I always spend August in Somerset, and never has it felt better to be out of London. The capital in July was no laughing matter. At first, it seemed almost amusing to receive messages from friends abroad asking if we were still alive (we were) but as events accelerated and came nearer home, daily life became difficult. I spend a lot of time on public transport, and my safe haven is the British Library, which became inaccessible from Ladbroke Grove.
I also like walking in London. A favourite local route takes me through Little Wormwood Scrubs and Dalgarno Gardens, but I won't try that again until the autumn, when things will have calmed down. While I was walking through another neighbourhood estate last week, minding my own business, somebody threw an egg at me from a high upstairs window. It hit me, quite hard, on the arm. I think it was a naughty boy, not a terrorist. "Good shot!" I cried, in cowardly appeasement, and went to book my ticket from Paddington.
Londoners are used to this kind of stuff. I felt sorry for a Spanish friend who spent last week sightseeing in the capital with his wife and two small children. He found people were surprisingly helpful, and the family made it across the Millennium Bridge to Tate Modern (on my recommendation) on a second attempt, having been evicted by police because of "an emergency" on a first visit. He's been studying articles on "why the British hate themselves", and puzzling over the British psyche. Plenty of food for thought on this tourist trip.
Now I can forget London, and enjoy my holiday reading. I see that various columnists have mocked celebrities who chose the biography Mao as their summer book. I've already finished that one, and am recovering from its relentless catalogue of death. One of the advantages of spending August in England is that you don't have to worry about overweight baggage on aeroplanes. Now I am steadily making my way through books for the Whitbread Biography Prize. Of course people like reading heavy matter on holiday. When else can you settle, with your feet up, in a deckchair, to catch up with the miseries of history?
I've just been joined by two grandchildren, aged 14 and 12, who have been telling me about summer camp. One boldly went alone to Wales for Watersports Plus and did abseiling and kayaking and made new friends; the other went with a group to Hampstead for a course on the performing arts, which took her and 139 others to see Susan Hill's The Woman in Black. Although this has been running for 16 years, it hasn't lost its punch, and it managed to reduce some of its young audience to screams of enjoyable terror. I asked her how they managed to get about London, and she said "by private coach". That's the way to travel in these uncertain days. They are both sporting fashionable wristbands with details of Do it 4 Real, which organised the trips: these tags, they say, are good for advertising, cool to wear, and useful for identification if you get washed away in a mountain stream. They are both members of the Youth Hostel Association, which sponsors these camps, but you don't have to belong to the YHA to sign up. They really enjoyed themselves. Their father's view: "Absurdly cheap" or, alternatively, "Very good value".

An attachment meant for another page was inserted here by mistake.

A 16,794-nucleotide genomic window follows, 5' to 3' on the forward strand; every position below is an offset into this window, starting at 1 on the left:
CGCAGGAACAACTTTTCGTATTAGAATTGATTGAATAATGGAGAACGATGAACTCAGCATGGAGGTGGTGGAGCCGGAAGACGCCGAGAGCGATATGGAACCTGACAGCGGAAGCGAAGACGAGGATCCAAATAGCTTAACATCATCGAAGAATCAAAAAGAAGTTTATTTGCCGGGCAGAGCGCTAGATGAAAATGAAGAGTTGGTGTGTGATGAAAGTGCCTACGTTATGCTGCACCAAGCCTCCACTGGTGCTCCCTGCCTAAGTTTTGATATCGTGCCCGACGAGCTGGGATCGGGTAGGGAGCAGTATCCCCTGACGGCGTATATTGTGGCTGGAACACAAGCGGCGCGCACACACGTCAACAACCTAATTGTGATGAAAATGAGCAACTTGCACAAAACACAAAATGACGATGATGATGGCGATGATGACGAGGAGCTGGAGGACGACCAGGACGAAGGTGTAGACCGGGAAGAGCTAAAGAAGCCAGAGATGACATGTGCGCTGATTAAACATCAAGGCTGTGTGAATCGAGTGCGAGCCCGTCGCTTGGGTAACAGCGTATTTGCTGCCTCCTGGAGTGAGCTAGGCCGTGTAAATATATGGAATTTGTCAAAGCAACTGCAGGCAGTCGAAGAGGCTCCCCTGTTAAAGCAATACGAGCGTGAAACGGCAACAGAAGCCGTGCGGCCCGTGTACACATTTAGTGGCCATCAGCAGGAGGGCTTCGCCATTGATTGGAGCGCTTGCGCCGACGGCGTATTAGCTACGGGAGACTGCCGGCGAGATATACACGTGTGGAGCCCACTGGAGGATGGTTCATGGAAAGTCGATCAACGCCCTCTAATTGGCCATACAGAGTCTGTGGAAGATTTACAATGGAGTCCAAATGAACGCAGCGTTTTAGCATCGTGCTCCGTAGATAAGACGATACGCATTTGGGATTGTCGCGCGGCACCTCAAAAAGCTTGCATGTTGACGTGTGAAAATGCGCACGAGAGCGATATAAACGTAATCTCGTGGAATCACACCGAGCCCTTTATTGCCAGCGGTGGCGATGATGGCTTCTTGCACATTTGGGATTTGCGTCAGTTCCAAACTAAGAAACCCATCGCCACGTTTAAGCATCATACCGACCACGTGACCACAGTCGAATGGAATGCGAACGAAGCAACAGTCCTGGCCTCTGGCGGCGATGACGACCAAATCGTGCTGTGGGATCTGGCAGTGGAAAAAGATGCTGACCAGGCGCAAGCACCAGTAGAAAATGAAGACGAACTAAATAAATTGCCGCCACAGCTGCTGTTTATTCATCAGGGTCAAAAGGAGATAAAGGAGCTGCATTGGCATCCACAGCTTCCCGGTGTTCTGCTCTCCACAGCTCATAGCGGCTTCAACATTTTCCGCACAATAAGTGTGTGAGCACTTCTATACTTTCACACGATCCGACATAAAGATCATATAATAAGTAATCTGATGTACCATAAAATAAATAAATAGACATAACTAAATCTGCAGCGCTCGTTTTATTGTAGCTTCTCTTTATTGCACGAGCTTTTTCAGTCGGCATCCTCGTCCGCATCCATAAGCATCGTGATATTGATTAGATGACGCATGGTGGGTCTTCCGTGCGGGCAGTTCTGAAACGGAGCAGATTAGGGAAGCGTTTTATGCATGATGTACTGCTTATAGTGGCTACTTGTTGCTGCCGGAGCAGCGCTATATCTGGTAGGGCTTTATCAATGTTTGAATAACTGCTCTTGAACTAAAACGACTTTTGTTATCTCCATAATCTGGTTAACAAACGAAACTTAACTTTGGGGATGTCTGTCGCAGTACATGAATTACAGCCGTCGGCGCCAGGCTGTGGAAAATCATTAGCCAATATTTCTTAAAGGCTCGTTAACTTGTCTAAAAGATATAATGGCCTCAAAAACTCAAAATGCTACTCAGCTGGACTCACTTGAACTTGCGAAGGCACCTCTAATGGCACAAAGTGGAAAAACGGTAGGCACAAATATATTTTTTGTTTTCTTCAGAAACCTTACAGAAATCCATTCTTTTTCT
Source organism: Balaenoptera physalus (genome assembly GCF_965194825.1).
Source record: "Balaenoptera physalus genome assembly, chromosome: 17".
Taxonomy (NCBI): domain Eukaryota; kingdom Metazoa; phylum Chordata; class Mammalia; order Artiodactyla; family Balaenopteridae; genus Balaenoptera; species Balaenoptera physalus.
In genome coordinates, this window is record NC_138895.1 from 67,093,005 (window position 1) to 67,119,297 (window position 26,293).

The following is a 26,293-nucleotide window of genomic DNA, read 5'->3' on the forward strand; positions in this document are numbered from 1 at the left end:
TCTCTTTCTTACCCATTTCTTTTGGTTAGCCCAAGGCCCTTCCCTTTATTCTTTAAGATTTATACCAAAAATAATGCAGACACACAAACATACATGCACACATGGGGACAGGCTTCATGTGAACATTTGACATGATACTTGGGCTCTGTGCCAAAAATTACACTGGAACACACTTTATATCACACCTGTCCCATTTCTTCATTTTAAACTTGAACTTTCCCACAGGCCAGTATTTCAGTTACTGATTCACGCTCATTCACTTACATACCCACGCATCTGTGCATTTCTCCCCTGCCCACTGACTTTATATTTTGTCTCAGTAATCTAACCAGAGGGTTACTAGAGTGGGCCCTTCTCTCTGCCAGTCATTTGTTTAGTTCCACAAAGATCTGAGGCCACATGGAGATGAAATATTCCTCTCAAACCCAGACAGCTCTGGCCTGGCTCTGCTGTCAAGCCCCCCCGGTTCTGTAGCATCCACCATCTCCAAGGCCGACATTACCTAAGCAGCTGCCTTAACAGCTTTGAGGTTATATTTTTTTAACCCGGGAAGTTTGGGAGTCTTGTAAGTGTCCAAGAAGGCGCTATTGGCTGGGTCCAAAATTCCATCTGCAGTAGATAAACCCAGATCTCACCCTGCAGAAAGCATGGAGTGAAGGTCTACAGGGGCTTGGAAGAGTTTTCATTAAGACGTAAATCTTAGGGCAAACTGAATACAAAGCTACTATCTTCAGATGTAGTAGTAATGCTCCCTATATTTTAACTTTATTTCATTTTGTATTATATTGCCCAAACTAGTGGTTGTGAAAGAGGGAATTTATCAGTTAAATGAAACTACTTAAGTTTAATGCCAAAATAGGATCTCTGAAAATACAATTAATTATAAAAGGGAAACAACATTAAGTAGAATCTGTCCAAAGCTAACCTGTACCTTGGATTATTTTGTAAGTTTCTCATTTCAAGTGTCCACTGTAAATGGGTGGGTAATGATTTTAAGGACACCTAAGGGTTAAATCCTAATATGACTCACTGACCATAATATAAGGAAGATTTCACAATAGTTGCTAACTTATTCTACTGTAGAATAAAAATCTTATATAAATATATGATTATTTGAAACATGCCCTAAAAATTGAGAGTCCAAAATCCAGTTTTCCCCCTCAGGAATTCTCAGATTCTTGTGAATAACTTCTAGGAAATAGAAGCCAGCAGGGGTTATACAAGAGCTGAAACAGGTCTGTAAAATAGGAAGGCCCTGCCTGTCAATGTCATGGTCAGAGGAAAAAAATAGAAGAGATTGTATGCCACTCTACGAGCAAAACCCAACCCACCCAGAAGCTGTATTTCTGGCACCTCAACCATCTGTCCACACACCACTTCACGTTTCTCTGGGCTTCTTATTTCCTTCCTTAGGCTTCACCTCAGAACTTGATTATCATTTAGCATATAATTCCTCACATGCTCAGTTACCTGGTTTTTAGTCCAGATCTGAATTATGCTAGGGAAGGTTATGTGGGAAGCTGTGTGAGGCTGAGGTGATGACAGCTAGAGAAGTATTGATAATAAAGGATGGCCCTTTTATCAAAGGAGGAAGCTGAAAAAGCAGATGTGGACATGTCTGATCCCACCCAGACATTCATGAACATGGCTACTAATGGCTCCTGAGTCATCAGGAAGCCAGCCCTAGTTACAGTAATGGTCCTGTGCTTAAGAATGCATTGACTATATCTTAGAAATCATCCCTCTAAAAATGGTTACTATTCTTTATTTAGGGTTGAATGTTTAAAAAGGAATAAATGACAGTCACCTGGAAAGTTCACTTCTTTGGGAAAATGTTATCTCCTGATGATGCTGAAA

The social highlight of the season will be a lunchtime celebration, this week, of the life of Bluebell (1988-2005). Bluebell was a fine dog, a grey-blue dog-sized dog, who travelled everywhere with her minder, the actress Patricia England. She went on tour for summer seasons with Pat throughout Britain, appearing on stage in Pitlochry and other far-flung theatrical venues, sometimes written into the script, sometimes on her own initiative. She was a solid, good-natured dog, much loved by all who knew her: a real trouper. She visited us many times, and has left her claw-marks on our front door. I have with me for a month in the country my son's black cat, Zeus, who is now elderly and frail, but as beautiful as ever. She no longer rounds up the mice, but she still purrs like a furnace. It is sad when our animal friends grow old. But, unlike us, they do not grow ugly. They have that lasting grace.
Horror of the week: an appalling e-mail photograph of two teenagers (16 and 18) with nooses round their necks, about to be hanged in Iran for "homosexual crimes". I wish I'd never opened this attachment, and I think the image must be a fake, although the case and the executions were real enough and widely, though briefly, reported in the British press. It reached me through the campaigning publisher Gary Pulsifer, whose accompanying letter asks: "What can you do?" What indeed? The least we can do is put it in the balance against those moralists in this country who are now blaming "western decadence" for the bombings. The images of Guantanamo and Abu Ghraib do indeed speak of decadence and pornography, but this image, even if a fake, is equally distressing. We seem to need these ghastly pictures to prompt us to act. The G8 and the west in general paid little attention to the famine in Niger until television showed starving children eating roasted rats. So what can you do? You can e-mail the president of Iran and protest. I'll do that right now.
Margaret Drabble's latest novel, The Red Queen, is out in paperback from Penguin